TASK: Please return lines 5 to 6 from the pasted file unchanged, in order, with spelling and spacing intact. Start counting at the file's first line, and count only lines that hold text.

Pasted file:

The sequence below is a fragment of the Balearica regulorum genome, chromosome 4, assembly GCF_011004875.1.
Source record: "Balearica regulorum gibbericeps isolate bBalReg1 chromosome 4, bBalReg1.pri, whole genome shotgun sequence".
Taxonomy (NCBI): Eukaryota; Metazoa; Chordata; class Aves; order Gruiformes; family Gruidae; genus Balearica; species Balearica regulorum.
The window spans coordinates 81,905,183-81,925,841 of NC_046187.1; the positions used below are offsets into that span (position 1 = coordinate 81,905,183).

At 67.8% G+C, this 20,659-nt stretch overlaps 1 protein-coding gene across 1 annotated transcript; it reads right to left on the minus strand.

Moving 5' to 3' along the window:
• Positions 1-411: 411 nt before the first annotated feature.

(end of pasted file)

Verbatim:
At 67.8% G+C, this 20,659-nt stretch overlaps 1 protein-coding gene across 1 annotated transcript; it reads right to left on the minus strand.

Moving 5' to 3' along the window: